Bottom line?

Bear with me as I figure it out.

Tell me which posts you’ve liked and would read more of.

Tell me what you think you would do, if you were me.

Tell me you’ve been waiting to hear the controversial stuff. Or think there’s plenty of that out there already, and find my blandness soothing.

Because I haven’t the faintest idea how to break this streak of unfinished posts except by writing them, and it will be a lot of work, and I’m not sure anyone wants them.


What say you?

Mainstream: when your writing category vanishes

mainstream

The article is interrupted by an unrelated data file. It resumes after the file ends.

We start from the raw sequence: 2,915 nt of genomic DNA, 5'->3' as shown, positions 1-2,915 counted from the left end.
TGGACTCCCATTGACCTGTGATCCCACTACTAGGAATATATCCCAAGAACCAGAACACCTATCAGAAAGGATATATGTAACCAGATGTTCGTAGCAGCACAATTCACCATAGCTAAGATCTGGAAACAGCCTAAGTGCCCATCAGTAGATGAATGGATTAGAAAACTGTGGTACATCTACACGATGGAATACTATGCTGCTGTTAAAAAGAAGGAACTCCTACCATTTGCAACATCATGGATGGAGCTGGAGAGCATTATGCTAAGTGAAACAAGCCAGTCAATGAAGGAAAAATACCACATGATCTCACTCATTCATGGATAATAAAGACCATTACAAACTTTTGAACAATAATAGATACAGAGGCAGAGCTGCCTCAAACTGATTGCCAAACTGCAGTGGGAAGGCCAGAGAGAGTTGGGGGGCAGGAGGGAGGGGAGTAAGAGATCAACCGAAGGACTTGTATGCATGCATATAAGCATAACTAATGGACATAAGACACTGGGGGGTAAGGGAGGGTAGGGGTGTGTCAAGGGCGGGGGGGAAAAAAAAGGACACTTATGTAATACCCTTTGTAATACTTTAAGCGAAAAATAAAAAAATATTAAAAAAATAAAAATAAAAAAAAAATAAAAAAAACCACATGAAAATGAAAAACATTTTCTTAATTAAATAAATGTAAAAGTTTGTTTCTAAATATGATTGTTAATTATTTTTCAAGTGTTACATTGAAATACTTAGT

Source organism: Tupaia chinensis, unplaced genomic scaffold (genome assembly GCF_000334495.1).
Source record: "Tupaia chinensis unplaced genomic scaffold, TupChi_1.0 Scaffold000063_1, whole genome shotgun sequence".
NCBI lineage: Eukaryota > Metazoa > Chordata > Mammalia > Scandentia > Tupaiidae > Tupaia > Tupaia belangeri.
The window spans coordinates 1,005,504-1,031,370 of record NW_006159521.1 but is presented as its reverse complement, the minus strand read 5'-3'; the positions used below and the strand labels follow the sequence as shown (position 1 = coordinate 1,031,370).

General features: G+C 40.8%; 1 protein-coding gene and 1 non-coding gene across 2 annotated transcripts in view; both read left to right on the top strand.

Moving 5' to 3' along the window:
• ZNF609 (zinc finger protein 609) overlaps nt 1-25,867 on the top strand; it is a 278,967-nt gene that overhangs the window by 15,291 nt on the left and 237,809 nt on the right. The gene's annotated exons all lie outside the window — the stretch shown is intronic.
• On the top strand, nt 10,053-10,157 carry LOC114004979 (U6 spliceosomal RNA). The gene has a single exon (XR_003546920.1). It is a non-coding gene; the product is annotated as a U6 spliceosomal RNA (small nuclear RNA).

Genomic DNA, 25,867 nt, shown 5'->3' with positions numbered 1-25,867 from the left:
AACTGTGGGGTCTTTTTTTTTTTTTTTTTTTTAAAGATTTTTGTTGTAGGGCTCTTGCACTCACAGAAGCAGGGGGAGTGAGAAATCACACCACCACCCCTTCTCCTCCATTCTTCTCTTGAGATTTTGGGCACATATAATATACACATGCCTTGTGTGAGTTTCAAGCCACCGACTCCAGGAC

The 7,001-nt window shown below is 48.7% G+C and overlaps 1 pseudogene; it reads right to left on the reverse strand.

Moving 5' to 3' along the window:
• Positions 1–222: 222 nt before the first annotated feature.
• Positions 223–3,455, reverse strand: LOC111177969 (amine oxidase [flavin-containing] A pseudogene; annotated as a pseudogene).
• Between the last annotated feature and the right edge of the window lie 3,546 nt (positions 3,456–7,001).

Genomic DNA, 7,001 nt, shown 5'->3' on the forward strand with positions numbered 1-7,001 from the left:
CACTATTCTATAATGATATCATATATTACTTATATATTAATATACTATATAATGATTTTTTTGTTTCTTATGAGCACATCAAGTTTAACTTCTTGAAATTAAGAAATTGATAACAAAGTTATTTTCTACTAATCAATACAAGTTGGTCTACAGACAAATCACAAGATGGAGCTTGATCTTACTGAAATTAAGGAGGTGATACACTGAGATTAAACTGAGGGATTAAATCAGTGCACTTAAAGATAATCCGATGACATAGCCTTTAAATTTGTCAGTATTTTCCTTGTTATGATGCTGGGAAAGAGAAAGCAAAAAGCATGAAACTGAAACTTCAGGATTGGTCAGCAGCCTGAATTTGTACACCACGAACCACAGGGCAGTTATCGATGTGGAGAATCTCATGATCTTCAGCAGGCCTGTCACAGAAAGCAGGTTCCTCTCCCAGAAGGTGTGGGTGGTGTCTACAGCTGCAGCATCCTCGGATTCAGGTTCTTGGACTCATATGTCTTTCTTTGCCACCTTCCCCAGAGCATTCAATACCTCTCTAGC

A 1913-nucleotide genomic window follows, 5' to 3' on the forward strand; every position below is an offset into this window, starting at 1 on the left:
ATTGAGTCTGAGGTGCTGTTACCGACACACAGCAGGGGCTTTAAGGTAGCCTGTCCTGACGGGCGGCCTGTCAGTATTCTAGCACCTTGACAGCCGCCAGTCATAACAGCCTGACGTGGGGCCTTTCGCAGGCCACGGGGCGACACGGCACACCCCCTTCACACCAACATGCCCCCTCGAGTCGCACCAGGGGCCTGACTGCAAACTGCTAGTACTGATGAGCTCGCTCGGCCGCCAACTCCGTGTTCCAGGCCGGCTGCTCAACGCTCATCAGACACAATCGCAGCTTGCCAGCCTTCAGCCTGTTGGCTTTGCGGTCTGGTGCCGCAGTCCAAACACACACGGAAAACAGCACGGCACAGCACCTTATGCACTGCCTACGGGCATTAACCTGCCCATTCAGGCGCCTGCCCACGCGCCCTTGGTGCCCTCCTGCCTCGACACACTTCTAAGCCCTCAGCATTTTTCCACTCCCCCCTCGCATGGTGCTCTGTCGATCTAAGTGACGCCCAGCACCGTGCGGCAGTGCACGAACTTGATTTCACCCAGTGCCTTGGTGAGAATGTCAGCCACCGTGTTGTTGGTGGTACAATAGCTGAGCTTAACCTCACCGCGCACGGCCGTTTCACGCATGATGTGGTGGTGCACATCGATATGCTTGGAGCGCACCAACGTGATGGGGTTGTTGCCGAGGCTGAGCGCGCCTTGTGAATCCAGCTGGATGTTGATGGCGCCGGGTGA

THERE USED TO BE THREE GENERAL CLASSES OF WORK: MAINSTREAM/COMMERCIAL, LITERARY, AND GENRE.

Where did the mainstream go?

Caveats

I’m writing this post to dump the contents of my brain* about what has happened to the classification of novels on sites such as Amazon BECAUSE of the desire to categorize everything into smaller and smaller bins so the reader can find exactly the kind of book he is searching for.

It isn’t meant to be a scholarly discussion of any merit – and I welcome differing ideas, but would appreciate a general sticking to the question: Where did the mainstream go?

Mainstream fiction – as opposed to what?

This is a serious question. Type ‘mainstream’ into your Amazon search box and you won’t find the novels you expect. Maybe I should say that I’m older, and these aren’t the novels I expect.

‘General fiction’ brings up so much stuff I would consider genre fiction that it’s useless.